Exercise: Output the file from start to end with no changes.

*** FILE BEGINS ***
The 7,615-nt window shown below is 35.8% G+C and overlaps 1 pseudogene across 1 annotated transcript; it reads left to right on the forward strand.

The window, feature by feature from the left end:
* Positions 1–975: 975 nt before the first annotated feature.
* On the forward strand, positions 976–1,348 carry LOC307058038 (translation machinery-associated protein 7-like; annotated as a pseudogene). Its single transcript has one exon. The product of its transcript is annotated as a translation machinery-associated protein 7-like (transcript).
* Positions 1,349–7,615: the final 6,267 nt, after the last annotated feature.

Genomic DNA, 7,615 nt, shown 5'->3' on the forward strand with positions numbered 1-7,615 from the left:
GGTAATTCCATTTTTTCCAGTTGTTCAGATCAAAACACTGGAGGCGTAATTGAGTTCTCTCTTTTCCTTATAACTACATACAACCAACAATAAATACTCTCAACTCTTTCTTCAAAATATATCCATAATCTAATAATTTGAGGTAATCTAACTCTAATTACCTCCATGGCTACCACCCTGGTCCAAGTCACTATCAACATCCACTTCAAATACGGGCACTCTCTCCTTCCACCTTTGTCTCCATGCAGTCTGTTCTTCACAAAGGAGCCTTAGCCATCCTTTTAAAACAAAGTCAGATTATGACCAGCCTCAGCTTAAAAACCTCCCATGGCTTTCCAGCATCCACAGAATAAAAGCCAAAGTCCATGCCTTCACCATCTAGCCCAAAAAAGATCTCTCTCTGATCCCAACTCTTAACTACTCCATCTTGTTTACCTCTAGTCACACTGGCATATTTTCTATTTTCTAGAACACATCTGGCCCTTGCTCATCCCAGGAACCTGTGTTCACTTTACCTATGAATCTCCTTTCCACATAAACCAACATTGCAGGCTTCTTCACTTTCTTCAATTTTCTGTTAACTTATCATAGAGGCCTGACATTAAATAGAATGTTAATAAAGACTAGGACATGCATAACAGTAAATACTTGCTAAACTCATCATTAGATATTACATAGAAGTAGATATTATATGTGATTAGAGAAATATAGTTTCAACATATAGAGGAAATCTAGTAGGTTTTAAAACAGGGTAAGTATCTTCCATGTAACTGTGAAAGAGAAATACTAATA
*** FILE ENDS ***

The 7,615-nt window shown below is 35.8% G+C and overlaps 1 pseudogene across 1 annotated transcript; it reads left to right on the forward strand.

The window, feature by feature from the left end:
* Positions 1–975: 975 nt before the first annotated feature.
* On the forward strand, positions 976–1,348 carry LOC307058038 (translation machinery-associated protein 7-like; annotated as a pseudogene). Its single transcript has one exon. The product of its transcript is annotated as a translation machinery-associated protein 7-like (transcript).
* Positions 1,349–7,615: the final 6,267 nt, after the last annotated feature.

Genomic DNA, 7,615 nt, shown 5'->3' on the forward strand with positions numbered 1-7,615 from the left:
GGTAATTCCATTTTTTCCAGTTGTTCAGATCAAAACACTGGAGGCGTAATTGAGTTCTCTCTTTTCCTTATAACTACATACAACCAACAATAAATACTCTCAACTCTTTCTTCAAAATATATCCATAATCTAATAATTTGAGGTAATCTAACTCTAATTACCTCCATGGCTACCACCCTGGTCCAAGTCACTATCAACATCCACTTCAAATACGGGCACTCTCTCCTTCCACCTTTGTCTCCATGCAGTCTGTTCTTCACAAAGGAGCCTTAGCCATCCTTTTAAAACAAAGTCAGATTATGACCAGCCTCAGCTTAAAAACCTCCCATGGCTTTCCAGCATCCACAGAATAAAAGCCAAAGTCCATGCCTTCACCATCTAGCCCAAAAAAGATCTCTCTCTGATCCCAACTCTTAACTACTCCATCTTGTTTACCTCTAGTCACACTGGCATATTTTCTATTTTCTAGAACACATCTGGCCCTTGCTCATCCCAGGAACCTGTGTTCACTTTACCTATGAATCTCCTTTCCACATAAACCAACATTGCAGGCTTCTTCACTTTCTTCAATTTTCTGTTAACTTATCATAGAGGCCTGACATTAAATAGAATGTTAATAAAGACTAGGACATGCATAACAGTAAATACTTGCTAAACTCATCATTAGATATTACATAGAAGTAGATATTATATGTGATTAGAGAAATATAGTTTCAACATATAGAGGAAATCTAGTAGGTTTTAAAACAGGGTAAGTATCTTCCATGTAACTGTGAAAGAGAAATACTAATA